The Color of Houm: White Flag Burning on Sale!

Book Two of my ‘Color of Houm’ series is available for preorder right now, available to read this Saturday the 12th! Find it on Amazon right here.

The once silent defiance finds itself unable to hold back any longer. Both sides head towards an emboldened opposition, victories both small and large piling up, yet neither side is willing to make concession. Book Two in the Color of Houm series: White Flag Burning

The startling and triumphant attack by the Sanguine Tears in Akresh City crippled the Moon’s infrastructure and means of commerce. The inhabitants of the city are forced to rely on the Nest Corporation’s Security forces to offer a sense of safety and a hopeful return to normalcy. After receiving a threat and a promise of future action from the rebel group, authorities on Houm as well as the Corporation are forced to decide how they will proceed, rehashing the debate between Houm’s self-determination versus The Nest Corporation’s humanitarian efforts.

Those who carried out the attack hide out still in Akresh, planning their next move while the city remains under the strict control of the security forces. Their focus remains on Veema, who gave herself up to Nest just before the attack, creating a loose end for both sides. Her father, Major Corbin Skye of Nest Security, can’t help but blame himself for her senseless actions. Despite his efforts to reconnect with his daughter, the reticent girl all but refuses to divulge any information about the organization that had enraptured her into their movement.

When the Corporation delivers to the system more forces to secure Houm and its Moon, the division between the local populace and the offworlders deepens, pulling at the seams of the already strained society.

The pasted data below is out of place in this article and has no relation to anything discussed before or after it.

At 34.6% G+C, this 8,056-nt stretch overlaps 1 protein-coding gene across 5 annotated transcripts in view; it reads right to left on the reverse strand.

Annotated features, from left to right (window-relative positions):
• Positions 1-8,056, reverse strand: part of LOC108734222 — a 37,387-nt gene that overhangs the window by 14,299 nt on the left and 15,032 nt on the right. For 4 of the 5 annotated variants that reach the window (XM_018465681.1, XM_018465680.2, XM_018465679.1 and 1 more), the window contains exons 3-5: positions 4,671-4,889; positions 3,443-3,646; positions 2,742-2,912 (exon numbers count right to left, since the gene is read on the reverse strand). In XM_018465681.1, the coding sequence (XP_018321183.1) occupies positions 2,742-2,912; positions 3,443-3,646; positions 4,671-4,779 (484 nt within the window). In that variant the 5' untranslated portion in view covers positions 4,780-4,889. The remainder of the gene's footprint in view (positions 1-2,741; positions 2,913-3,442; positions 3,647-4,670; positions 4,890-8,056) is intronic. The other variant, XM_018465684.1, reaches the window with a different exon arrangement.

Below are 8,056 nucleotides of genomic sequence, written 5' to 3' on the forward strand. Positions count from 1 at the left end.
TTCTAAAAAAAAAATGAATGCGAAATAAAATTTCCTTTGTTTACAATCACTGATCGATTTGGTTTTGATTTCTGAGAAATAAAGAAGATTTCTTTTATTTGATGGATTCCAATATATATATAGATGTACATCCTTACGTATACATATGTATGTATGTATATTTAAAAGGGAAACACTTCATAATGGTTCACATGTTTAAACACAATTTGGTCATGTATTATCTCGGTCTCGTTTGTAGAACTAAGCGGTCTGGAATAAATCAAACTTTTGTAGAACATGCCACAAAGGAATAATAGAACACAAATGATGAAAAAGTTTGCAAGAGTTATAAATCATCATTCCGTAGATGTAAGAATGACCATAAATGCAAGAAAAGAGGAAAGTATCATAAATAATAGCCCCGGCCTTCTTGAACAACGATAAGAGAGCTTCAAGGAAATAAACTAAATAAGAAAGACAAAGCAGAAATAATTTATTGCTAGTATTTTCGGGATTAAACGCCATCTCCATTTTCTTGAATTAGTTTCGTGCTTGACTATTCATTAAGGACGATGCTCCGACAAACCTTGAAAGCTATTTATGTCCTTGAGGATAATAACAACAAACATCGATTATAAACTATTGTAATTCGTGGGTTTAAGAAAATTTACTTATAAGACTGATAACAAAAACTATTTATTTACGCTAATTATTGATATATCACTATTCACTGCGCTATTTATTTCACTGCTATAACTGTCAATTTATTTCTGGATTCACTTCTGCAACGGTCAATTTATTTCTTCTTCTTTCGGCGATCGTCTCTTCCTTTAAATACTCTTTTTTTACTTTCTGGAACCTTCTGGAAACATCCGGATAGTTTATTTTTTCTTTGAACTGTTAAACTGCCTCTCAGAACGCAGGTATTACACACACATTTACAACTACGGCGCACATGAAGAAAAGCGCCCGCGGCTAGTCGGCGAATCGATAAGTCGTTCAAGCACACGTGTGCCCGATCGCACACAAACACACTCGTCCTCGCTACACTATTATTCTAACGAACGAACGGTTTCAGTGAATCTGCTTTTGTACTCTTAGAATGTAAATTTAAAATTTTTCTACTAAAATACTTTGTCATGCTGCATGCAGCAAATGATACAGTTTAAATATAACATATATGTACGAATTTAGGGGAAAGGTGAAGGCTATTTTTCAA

If you haven’t checked out book one yet, you can get it for free right now as well. Click here to get it now!

Clothes Make the Man

Clothes make the man, he thinks to himself.

The little man at the front of the bus has to wear the little blue hat and tight little blue suit because he drives it.  Or does he get to drive it because he wears those things?

The blue-suited man tells them they have to get off, it’s the end of the line.  There’s one other passenger, a young woman, wearing tight, pleasing clothes, who hadn’t dared look at him for the entire ride.

The clothes making him that day were old and certainly out of style, very nearly exactly ten years so.  No wonder the woman didn’t want to look at him.  They weren’t even nice when he wore them the last time he was a free man, but at least they fit.

The only other thing on him was a wallet, full of cards long expired, the stub of a one-way ticket, now served its purpose, and lastly the one thing provided to him out of the kindness of the judicial process.  A prepaid visa for one hundred dollars, to get him back on his feet, they said.

His feet, though, are just as well covered, and suit him just fine.  And so carrying that card of finite subsistence, he finds his way from the bus station to the counter of a fast food restaurant, where the people there are made out of red and yellow stripes and grease and uniformity.  

Then next door, taking however much was left on that card, and subtracting the pack of cigarettes at the convenience store, the workers more smoke and petrol fumes and old coins than most.